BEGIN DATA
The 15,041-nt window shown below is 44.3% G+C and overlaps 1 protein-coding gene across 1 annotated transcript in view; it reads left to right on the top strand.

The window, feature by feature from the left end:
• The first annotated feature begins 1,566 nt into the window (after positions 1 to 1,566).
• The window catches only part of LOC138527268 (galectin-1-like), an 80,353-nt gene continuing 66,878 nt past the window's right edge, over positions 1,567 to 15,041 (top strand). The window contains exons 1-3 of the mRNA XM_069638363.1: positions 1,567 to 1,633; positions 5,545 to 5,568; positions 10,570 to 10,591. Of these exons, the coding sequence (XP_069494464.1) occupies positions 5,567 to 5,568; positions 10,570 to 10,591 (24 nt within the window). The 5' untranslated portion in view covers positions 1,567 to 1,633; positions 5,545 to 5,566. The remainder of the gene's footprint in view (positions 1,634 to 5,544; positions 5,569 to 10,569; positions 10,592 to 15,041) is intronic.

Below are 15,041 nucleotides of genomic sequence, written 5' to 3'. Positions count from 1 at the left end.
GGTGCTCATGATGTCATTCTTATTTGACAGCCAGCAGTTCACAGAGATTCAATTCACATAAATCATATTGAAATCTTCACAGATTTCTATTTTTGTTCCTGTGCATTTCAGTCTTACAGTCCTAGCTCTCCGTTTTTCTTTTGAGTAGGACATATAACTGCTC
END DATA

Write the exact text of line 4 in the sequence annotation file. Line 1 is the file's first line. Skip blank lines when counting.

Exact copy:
• The window catches only part of LOC138527268 (galectin-1-like), an 80,353-nt gene continuing 66,878 nt past the window's right edge, over positions 1,567 to 15,041 (top strand). The window contains exons 1-3 of the mRNA XM_069638363.1: positions 1,567 to 1,633; positions 5,545 to 5,568; positions 10,570 to 10,591. Of these exons, the coding sequence (XP_069494464.1) occupies positions 5,567 to 5,568; positions 10,570 to 10,591 (24 nt within the window). The 5' untranslated portion in view covers positions 1,567 to 1,633; positions 5,545 to 5,566. The remainder of the gene's footprint in view (positions 1,634 to 5,544; positions 5,569 to 10,569; positions 10,592 to 15,041) is intronic.